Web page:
Le changement d'attitude du gouvernement à l'égard de la production de cannabis doit aller de pair avec une réglementation pertinente. Pour en savoir plus, en anglais, veuillez lire les informations ci-dessous.
Sammy Westfall - Vice World News
Drug laws in Southeast Asia are notoriously strict. In Indonesia, Singapore and Malaysia, for example, possessing or consuming marijuana carries hefty fines or jail time. In the Philippines, President Rodrigo Duterte has waged a bloody war on drugs that rights groups say has resulted in the deaths of thousands of Filipinos.
While its neighbors continue to enforce more conservative policies, Thailand has moved forward in legalising medical marijuana—an industry in which the country’s military government sees huge economic potential.
Over time, the industry has continued to bloom.
In January, the government opened up its first medical marijuana clinic to treat patients with Parkinson’s Disease, cancer, insomnia, and other medical conditions. And on August 4, Thailand’s Cabinet approved a draft amendment to the country’s Narcotics Act that would allow for the private production, export, import and sale of medical marijuana.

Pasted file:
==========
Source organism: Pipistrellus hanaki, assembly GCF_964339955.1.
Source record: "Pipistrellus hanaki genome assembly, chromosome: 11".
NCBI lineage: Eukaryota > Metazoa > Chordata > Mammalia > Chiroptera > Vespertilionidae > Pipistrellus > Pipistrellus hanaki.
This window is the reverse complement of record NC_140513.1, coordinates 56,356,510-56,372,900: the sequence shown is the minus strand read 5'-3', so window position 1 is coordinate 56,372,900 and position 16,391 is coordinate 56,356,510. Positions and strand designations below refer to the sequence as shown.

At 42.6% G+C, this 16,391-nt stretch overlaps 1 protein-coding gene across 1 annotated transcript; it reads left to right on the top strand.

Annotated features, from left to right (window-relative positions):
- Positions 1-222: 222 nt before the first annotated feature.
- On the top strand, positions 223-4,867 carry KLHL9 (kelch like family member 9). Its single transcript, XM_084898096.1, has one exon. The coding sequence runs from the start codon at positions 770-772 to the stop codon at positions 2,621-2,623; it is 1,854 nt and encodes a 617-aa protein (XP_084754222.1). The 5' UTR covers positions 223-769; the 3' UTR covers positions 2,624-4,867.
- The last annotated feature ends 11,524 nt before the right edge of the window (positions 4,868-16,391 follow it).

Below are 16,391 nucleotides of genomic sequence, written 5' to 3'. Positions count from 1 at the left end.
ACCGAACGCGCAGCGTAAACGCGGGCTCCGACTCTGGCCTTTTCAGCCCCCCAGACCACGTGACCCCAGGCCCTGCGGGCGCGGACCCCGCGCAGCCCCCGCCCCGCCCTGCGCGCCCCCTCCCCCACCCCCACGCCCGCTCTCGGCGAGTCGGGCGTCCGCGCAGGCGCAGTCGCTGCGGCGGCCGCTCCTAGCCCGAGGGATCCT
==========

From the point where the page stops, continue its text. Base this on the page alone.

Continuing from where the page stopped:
Experts say these actions mark an attitude shift in Thailand, which criminalized the possession, sale and use of marijuana in 1935 and has labeled cannabis a Class 5 narcotic since 1979. Recreational marijuana use is still prohibited and possession of large quantities of the drug illegally is punishable by up to 15 years in prison and fines of up to 1.5 million baht ($48,000).
While many are hopeful that medical marijuana may help rejuvenate Thailand’s economy battered recently by the coronavirus pandemic, others are skeptical that the industry will take off.